Osorio Warmup

Osorio Ready to Battle for Club and Country

TORONTO – There is only one ball and so many minutes to go around.

Much has been made of Toronto FC's vaunted depth this season, but for the coaching staff, that presents a problem: keeping everyone sharp and engaged.

“Everybody is hungry,” said Greg Vanney at the start of June. “Every time I tell somebody they're not going to start, or be in the eighteen, it's a battle; they all want to play.”

That competition is particularly fierce in midfield, where Michael Bradley, Victor Vazquez, Marky Delgado, Jonathan Osorio, Armando Cooper, Jay Chapman, Benoit Cheyrou, Tsubasa Endoh, and Sergio Camargo are all jostling for three places.

“It's competitive,” smiled Osorio in May. “I like it.”

Past the half-way point in the season, Osorio's minutes (501) are well-off the pace of a career season set in 2016 where he amassed 2440. But with the playoff race about to heat up when MLS resumes next week, Osorio, once he returns from international duty, will be a factor. He started five of TFC's six playoff matches last season and scored two crucial goals, against the Philadelphia Union and New York City FC, en route to the MLS Cup Final.

Osorio has one goal and two assists this year, though when he netted, against Columbus Crew SC on May 26, there was little celebration. It wasn't that it was the fourth in a 5-0 rout. 

“I enjoy every minute, but I don't want to celebrate just one goal,” explained Osorio a few days later. “I have high expectations for myself; other people do as well. It's been hard this first half of the season. I look at the positives: people expect more, meaning they look at me highly. It's about getting into form, training hard every day, and things will start happening.”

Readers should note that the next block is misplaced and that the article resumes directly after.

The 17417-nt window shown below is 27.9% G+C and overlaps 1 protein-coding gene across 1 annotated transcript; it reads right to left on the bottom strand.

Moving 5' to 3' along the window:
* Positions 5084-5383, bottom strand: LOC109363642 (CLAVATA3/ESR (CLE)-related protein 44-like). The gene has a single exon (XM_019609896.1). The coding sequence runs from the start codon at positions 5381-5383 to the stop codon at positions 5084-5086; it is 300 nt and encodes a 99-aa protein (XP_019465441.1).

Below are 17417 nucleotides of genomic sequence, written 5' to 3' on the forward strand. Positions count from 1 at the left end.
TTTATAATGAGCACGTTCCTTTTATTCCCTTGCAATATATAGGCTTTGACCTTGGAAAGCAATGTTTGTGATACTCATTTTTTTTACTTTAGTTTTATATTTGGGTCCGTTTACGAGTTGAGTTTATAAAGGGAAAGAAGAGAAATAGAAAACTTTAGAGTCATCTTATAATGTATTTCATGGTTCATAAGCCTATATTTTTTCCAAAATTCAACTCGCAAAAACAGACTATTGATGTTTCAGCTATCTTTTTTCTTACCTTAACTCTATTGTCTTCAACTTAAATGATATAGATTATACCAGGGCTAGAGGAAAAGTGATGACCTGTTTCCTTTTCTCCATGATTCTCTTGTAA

His is a fighting spirit that has many origins.

“Growing up in a house with two brothers [Anthony and Nicholas, of TFC II and TFC III, respectively] that were very close in age, we're all very competitive,” suggested Osorio. “I was born always trying to be the best at what I do... every time. The higher you get in level, the harder it is. I welcome that; I enjoy that challenge. I want to keep going. To be the best doesn't happen overnight.”

His time with Nacional's youth program in Uruguay was a factor as well.

“In Uruguay the hunger to play, to do the extra things to win a game,” recalled Osorio. “It's a very physical game [there]. Since I came back, I've lost a little bit of that. I [need to keep] reminding myself, to re-find that; that will be another add to my game. The passion they instilled for football, that will never go away. I love football. I'll do anything to win.”

As was his Colombian heritage.

“It's [a] very similar, South American attitude,” noted Osorio. “So many good things are happening with the country, the national team. I'm happy to see that. I grew up in a very Colombian house. Yes, in Canada, but like most Canadian households, the culture inside was [reflective of our heritage]. I take that with me everywhere I go.”

Osorio brings that passion back to the Canadian National Team, as he is currently with the squad for the 2017 Gold Cup under new coach, Octavio Zambrano.

Zambrano wants that drive in his side; wants them to play with no fear. And though Osorio is yet to feature – so too for his Toronto teammate, Raheem Edwards – Tosaint Ricketts was a second half substitute in Canada's 1-1 draw with Costa Rica on Tuesday night.

With so much on the line, the stage is set for Osorio to make his mark. Zambrano's approach suits the 25-year old midfielder well.

“We have a lot of attacking quality,” said Osorio of Canada following the 2-1 win over Curacao in the lead up to the tournament. “We just need someone to believe in us. [Zambrano does]; wants us to be free and not be afraid to attack teams. That makes me happy, I really like to attack.”